Supervisor Pat Herrity (R-Springfield) faulted the ­Democratic-dominated board for seeking to raise taxes so soon after adopting a $100 million real estate tax increase, which took effect this year.

“It’s really going to be a test of how many common-sense, fiscally conservative people are left in Fairfax,” Herrity said.

Prince George’s council expansion (Question D)

In Prince George’s, most of the political establishment is supporting the proposal to add two at-large seats to the County Council. They say it would improve accountability, by pushing the body to focus more on what’s best for the county as a whole.

The current nine members are often faulted for concerning themselves only with the narrow interests of their own geographic districts.

But opponents of expansion fear it’s a devious effort to do away with term limits, which bar council members from serving more than two four-year terms. A “yes” vote on Question D would mean that current council members could run for the at-large seats when their eight years were up.

The liberal group Progressive Maryland opposes “the self-serving nature of what they’re trying to do, trying to sneak things past the voters,” said Executive Director Larry Stafford, a Prince George’s resident.

Critics also complained that it would cost about $1 million a year to pay for the salaries, staff and offices of two new council members.

These objections disappoint supporters of expansion, who view themselves as reformers trying to improve the quality of Prince George’s government.

They think the council needs a mix of at-large and district representatives, similar to the model used in Montgomery and the District. They said the lack of at-large members gives Prince George’s less clout than its neighbors on regional bodies such as the Metropolitan Washington Council of Governments.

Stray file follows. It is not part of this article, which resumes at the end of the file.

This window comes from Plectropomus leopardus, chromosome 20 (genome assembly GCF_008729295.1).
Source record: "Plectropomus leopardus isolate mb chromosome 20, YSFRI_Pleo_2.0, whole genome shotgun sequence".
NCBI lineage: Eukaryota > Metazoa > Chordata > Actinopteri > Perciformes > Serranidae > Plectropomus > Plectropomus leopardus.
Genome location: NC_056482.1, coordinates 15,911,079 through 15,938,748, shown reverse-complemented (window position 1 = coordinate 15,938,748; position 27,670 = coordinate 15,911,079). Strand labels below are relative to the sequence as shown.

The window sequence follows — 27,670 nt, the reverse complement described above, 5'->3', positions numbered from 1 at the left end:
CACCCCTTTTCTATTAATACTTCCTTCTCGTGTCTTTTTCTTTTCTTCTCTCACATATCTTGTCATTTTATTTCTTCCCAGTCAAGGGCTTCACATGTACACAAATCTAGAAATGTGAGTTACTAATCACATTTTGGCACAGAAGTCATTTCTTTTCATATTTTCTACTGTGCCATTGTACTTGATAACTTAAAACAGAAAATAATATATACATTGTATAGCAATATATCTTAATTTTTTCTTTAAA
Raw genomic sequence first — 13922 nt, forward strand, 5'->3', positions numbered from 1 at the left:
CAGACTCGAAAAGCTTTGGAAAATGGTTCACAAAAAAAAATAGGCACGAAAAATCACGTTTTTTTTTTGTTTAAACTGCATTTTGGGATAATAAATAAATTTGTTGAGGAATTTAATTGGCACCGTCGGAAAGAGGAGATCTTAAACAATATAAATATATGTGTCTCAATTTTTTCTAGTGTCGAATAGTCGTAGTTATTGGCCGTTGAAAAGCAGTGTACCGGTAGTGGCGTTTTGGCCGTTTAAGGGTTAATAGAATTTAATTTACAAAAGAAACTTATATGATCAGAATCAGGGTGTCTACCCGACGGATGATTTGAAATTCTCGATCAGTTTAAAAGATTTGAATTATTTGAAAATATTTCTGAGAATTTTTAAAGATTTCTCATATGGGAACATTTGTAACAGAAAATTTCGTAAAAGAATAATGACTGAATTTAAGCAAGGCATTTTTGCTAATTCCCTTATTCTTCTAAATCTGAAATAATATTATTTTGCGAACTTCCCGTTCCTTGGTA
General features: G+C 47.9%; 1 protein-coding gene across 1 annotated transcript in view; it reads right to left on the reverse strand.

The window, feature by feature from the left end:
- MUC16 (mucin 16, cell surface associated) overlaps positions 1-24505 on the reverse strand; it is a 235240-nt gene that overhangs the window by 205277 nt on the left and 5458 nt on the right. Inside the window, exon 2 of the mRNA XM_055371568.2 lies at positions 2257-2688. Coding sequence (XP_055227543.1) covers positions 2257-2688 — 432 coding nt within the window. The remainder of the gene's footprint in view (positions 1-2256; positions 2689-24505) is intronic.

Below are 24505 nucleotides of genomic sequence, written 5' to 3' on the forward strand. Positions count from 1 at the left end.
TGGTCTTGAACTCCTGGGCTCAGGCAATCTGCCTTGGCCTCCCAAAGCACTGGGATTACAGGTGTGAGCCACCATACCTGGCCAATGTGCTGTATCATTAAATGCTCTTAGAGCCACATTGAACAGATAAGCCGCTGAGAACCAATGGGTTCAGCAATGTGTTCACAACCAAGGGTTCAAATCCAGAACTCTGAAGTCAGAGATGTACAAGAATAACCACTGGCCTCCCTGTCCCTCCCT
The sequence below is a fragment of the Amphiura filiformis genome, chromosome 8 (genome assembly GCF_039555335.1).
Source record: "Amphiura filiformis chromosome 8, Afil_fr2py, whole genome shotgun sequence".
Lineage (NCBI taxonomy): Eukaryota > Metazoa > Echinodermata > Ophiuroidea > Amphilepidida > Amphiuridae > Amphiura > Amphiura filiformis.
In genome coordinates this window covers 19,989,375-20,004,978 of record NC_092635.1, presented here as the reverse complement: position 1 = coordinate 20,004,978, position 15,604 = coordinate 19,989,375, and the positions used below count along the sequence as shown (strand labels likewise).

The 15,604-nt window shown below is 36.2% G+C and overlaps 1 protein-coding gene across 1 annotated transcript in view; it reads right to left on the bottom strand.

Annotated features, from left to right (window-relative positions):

Former state delegate Justin Ross, a supporter, said: “If Question D were to fail, it’s because people are frustrated with county government. The irony is, that’s the same reason people support it.”

Montgomery term limits (Question B)

While Prince George’s is ­considering what many see as a way to weaken term limits, Montgomery will vote for the third time since 2000 on a Ficker-inspired proposal on whether to adopt them.

Opponents say term limits are bad public policy, because they prevent voters from retaining effective legislators with institutional memory.

“They strip legislative bodies of their expertise and experience, which end up residing in the staff and lobbyists instead.” said Tom Moore, a former Rockville city council member who chairs the “No on B” committee.

Critics are also trying to taint the bid by linking it to Ficker’s reputation for repeatedly ­backing highly visible but unsuccessful anti-spending or ­anti-incumbent measures. They are highlighting Ficker’s support for Republican presidential nominee Donald Trump, who is unpopular in Montgomery.

“The message we’ve taken is, we want to keep Trump-Ficker politics out of Montgomery county,” Moore said.

Ficker responded that term limits “has nothing to do” with Trump. He continued: “Term limits is not about me. This is about the 18,000 people that signed our petition” to put it on the ballot.

Ficker said the public has turned against the council because of a nearly 9 percent property-tax increase the past spring, and a vote to raise council members’ salaries to more than $130,000 by the end of 2017.

He accused council members of taking steps to protect incumbents, such as setting primary election dates at inconvenient times to ensure low turnout.

Noting that four of the nine current council members have served three full terms, he joked, “The only turnover I’ve seen in Montgomery County is sold by Pepperidge Farm.”